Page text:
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Slow Disposal Of Company Cars Could Be Costing 10 A Day Per Car

27th February 2007

New Report from Professor Peter Cooke, Nottingham Business School identifies the risks of lack of Board focus on company car disposal.

BCA Vehicle Remarketing has published a new report, 'Rethinking Used Business Vehicle Disposal Strategy', independently researched and written by Professor Peter Cooke of Nottingham Business School. The Report focuses on the level of attention given to company car disposal in UK businesses. In particular it highlights that there is a high risk of financial losses where businesses have uncoordinated disposal strategies.

"Few boards have time to devote to company cars, let alone used vehicle disposal and the range of alternative disposal methods available", commented Cooke, the KPMG Professor of Automotive Industries Management at Nottingham Business School.

"And they have even less time to consider the option that might be most suitable for their business. The result is that often delays occur in disposal incurring unnecessary costs. Indeed, it is estimated that a car ready for disposal can cost a business as much as 10 per day. For a company with even a small fleet of vehicles, this is a huge burden. This report therefore aims to provide valuable insight into the options available and how each of those options can impact on the business as a whole."

The report presents the results of a survey among Finance Directors of attitudes at board level towards used vehicle planning and disposal. It interprets the findings and suggests implications and possible actions that decision makers might take to minimise risk and ensure best residual values are achieved for bottom line business profitability. Particularly focused on those organisations that manage their own fleets, the Report provides a valuable insight into the business risk associated with vehicle ownership and disposal. It doesn't just examine financial risks, but also reputational and employee safety risks.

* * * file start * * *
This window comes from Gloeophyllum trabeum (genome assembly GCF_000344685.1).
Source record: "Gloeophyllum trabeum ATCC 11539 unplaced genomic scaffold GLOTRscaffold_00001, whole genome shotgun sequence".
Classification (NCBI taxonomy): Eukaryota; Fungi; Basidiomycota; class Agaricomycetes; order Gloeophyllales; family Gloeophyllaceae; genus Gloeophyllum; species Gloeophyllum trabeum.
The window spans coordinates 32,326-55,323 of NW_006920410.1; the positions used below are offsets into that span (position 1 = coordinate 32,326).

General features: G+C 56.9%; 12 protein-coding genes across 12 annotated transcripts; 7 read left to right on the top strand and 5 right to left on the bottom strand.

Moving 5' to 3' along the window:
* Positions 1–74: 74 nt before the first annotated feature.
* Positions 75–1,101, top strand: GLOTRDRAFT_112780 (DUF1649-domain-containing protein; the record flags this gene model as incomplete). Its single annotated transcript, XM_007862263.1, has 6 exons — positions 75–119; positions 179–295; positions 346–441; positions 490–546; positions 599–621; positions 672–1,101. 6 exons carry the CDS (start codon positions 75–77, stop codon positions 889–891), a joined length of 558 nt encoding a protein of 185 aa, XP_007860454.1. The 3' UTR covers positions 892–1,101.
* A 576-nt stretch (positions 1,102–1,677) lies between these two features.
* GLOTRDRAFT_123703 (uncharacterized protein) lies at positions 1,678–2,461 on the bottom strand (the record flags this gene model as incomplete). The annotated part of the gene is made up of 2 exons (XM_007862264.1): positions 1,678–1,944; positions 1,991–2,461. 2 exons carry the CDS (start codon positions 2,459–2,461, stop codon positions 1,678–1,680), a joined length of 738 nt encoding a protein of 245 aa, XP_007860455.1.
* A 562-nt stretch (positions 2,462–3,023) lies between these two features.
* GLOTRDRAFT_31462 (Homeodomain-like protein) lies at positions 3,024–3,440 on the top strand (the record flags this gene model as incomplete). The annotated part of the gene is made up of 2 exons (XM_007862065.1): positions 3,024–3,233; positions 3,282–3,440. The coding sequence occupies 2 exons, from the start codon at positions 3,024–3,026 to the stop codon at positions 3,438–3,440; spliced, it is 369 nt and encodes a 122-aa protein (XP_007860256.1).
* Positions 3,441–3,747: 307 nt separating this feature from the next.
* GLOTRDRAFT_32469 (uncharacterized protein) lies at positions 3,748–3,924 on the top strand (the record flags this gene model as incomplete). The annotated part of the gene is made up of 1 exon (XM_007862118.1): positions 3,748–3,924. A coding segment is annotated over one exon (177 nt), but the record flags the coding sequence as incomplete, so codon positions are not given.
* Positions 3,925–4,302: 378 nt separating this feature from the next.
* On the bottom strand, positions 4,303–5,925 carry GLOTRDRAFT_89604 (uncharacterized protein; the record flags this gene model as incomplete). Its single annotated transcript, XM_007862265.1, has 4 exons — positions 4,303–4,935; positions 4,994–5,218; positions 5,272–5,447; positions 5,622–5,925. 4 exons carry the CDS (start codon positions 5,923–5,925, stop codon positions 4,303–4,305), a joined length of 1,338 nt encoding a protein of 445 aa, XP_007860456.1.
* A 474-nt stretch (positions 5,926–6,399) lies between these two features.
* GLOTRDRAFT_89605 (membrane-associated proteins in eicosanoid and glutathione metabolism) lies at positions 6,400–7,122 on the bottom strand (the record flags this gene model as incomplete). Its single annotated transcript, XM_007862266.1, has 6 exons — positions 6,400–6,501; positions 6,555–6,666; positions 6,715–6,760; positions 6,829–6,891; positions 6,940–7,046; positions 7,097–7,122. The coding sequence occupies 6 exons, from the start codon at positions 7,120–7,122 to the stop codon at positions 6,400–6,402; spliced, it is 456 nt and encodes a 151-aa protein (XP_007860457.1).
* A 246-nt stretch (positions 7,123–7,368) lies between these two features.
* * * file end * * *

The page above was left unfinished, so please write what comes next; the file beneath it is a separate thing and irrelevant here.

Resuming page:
"For those who have the duty of selling their company's used vehicles, it is often as an adjunct to their responsibilities and more often within an environment far removed from the motor industry" confirmed Jon Olsen, CEO, BCA Vehicle Remarketing. "The result is that it can be a confusing and conflicting task. There's no shortage of information, but sifting through it and deciding the right route for the organisation can be a baffling and unrewarding task.

"Doing it right is like awarding the company a pay rise. Doing it wrong, and an organisation may never realise how much company money slipped away! That's why we are very pleased to be sponsoring this Report by Professor Cooke to provide a valuable insight for businesses that own their own fleets."

A Snapshot of the Survey Findings
The survey conducted by Nottingham Business School sought to track some of the critical decisions through acquisition and disposal cycles. The results confirm that, in many cases, there is a lack of direction and strategy among boards.

How often is company car purchase policy and/or replacement cycles discussed at your company's board meetings?
At least quarterly 5%
At least six-monthly 15
At least yearly 22
Intermittently 46
Never 12 N = 73

Who determines the method of used car disposal?
Board decision 8%
Directors/partners 34
Senior management 21
Financial management 3
Fleet management 25
HR management 1 N = 73

What disposal prices do you expect to get for your company's used cars?